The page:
In 5th day of ‘mailbox trial,’ government focuses on pivotal 2011 arrest

Louis and Katherine Kealoha walk into the federal courthouse on Wednesday. (Image: Hawaii News...
Louis and Katherine Kealoha walk into the federal courthouse on Wednesday. (Image: Hawaii News Now)
Updated: May. 29, 2019 at 5:54 PM HST
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HONOLULU, Hawaii (HawaiiNewsNow) - Testimony on the fifth day of the public corruption trial against the Kealohas revealed that Katherine Kealoha accused her uncle of being a drug dealer two years before she allegedly tried to frame him with the theft of her mailbox.

Seven witnesses took the stand Wednesday at the federal trial ― and all of them talked about a 2011 arrest of Gerard Puana for walking into a neighbor’s home to yell for someone to move a car.

It was considered unauthorized entry.

But it’s the 71 days he spent in jail for it that the government focused on as they sought to demonstrate the lengths Katherine Kealoha, a former deputy city prosecutor, would go to in a bid to keep her alleged financial crimes hidden.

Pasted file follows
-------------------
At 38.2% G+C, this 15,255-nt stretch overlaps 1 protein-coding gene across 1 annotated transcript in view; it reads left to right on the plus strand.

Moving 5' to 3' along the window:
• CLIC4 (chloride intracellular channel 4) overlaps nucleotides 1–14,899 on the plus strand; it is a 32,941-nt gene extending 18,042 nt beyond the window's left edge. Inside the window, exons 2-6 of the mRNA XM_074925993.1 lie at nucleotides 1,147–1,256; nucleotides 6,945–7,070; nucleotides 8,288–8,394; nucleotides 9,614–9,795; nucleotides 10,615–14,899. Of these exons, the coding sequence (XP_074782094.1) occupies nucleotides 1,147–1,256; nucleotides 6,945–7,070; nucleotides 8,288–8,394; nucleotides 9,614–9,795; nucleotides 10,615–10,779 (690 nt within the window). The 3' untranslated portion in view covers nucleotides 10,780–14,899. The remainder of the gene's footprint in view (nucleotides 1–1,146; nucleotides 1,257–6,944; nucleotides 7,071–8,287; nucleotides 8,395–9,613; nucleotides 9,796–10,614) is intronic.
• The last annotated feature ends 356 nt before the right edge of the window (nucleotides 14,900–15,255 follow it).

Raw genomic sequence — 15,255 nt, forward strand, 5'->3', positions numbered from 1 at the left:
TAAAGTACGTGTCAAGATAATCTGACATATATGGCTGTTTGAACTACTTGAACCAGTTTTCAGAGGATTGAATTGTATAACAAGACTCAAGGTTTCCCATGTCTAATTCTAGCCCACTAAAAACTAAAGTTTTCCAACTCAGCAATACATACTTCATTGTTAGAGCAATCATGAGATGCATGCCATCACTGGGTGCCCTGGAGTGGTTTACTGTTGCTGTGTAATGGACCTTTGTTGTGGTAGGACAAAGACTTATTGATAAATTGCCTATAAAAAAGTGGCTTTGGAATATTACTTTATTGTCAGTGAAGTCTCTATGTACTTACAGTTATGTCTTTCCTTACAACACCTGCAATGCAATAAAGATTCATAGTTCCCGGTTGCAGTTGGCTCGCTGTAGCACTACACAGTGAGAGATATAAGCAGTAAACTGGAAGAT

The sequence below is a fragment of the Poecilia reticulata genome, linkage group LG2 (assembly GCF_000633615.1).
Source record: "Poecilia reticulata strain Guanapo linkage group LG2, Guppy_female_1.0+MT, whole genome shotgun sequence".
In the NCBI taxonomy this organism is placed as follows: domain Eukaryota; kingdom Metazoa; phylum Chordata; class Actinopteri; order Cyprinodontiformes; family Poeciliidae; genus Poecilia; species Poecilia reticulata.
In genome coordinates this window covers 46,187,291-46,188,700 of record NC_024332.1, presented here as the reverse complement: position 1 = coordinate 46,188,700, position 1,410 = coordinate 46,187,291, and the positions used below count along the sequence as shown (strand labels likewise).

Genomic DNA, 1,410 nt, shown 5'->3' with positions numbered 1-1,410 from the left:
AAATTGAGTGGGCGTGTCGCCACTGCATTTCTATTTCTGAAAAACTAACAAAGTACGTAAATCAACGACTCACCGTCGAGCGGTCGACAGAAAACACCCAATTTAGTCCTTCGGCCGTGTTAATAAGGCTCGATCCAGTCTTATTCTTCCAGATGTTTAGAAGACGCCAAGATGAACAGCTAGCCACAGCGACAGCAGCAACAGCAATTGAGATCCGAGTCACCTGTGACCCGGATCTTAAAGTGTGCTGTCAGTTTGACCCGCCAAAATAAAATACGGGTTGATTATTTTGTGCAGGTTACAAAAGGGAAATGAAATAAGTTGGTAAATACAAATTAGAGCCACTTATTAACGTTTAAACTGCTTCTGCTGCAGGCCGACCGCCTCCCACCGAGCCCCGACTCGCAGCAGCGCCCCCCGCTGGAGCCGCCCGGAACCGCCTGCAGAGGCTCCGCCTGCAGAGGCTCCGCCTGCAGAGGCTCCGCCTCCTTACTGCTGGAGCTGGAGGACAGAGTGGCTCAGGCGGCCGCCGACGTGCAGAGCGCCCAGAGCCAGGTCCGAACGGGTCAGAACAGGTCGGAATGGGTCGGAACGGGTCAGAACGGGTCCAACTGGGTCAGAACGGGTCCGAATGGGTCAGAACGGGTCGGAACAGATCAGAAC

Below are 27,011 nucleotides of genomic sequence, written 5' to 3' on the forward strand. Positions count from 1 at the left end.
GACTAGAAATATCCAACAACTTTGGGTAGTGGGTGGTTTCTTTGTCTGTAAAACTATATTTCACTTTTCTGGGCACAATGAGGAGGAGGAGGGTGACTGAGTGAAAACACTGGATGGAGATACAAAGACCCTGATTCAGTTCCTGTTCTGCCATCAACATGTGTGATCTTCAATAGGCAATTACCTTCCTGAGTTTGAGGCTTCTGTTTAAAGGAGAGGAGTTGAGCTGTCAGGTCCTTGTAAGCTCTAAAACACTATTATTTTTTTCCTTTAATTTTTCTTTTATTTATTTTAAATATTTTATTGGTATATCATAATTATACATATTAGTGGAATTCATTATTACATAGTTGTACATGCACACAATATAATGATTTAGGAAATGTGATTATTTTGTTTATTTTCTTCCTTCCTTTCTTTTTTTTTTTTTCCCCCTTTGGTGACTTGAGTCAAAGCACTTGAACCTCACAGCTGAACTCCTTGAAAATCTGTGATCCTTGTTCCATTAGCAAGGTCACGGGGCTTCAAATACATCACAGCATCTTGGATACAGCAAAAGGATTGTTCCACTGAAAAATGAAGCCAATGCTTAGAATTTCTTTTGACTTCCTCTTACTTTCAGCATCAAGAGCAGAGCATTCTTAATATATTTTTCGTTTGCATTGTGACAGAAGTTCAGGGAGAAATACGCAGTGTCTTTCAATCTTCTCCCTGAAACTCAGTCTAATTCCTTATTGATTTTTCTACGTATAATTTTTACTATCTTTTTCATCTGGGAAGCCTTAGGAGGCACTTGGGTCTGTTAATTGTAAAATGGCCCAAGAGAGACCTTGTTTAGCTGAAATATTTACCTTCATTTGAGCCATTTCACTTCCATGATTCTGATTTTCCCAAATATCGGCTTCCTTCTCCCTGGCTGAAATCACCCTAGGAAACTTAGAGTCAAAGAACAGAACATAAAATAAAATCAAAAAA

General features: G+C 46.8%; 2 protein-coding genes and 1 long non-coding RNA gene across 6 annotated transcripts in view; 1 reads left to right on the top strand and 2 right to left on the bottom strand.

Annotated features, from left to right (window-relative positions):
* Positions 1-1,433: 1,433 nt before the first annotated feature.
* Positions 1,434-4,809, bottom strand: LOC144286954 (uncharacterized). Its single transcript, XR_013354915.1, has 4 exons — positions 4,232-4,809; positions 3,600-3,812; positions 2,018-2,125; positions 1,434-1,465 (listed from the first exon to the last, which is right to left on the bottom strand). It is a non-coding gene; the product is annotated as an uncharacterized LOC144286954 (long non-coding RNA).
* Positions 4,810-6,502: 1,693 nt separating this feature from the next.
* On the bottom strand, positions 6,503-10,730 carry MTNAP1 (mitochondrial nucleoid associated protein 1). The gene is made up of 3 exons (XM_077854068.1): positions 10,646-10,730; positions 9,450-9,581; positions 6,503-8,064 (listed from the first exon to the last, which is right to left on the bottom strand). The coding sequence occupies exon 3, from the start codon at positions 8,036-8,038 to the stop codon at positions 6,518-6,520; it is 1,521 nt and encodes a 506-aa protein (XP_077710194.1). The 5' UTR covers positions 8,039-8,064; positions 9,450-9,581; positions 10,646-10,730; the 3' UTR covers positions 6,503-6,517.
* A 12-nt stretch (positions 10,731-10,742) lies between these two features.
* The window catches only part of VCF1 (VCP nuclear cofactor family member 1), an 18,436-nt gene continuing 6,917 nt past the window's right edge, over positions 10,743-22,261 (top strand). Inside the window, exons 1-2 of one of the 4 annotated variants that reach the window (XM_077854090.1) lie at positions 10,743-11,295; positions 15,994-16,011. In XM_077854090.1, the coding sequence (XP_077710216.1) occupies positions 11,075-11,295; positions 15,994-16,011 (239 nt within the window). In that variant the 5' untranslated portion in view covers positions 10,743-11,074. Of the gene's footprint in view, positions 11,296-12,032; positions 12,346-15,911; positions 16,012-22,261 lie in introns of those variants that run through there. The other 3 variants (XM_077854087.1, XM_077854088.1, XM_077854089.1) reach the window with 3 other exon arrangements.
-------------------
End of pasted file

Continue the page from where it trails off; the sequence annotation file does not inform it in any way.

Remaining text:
Deputy Sheriff Tommy Cayetano testified that Kealoha, a longtime friend of his, twice asked him to transport Puana from jail to the courthouse so she could meet with him.

That’s even though Puana didn’t have a court appearance.

When Puana was later discharged from a drug treatment center, Cayetano said Kealoha told him to drive Puana — in a state sheriffs vehicle — back to OCCC even though Puana was out on bail.

“High ranking prosecutor, who is married to the chief of police, these are the people you do favors for right," said Ken Lawson, HNN Legal Analyst, "These are good friends to have when you’re in law enforcment.”

In the so-called “mailbox trial,” former power couple Louis and Katherine Kealoha and three police officers are accused of commanding specialized police units to enforce their personal agenda and seek retribution against those who challenged them.

Katherine Kealoha, her husband ― the former police chief ― and the officers are charged as a group with conspiracy to defraud the United States, obstruction of an official proceeding, and lying to a federal officer.

Also testifying Wednesday was Gerard Puana’s niece, who said she saw Kealoha and several police officers in Puana’s Wilhelmina Rise home.

In cross-examination, defense attorneys sought to show that Katherine Kealoha was simply trying to help her uncle.

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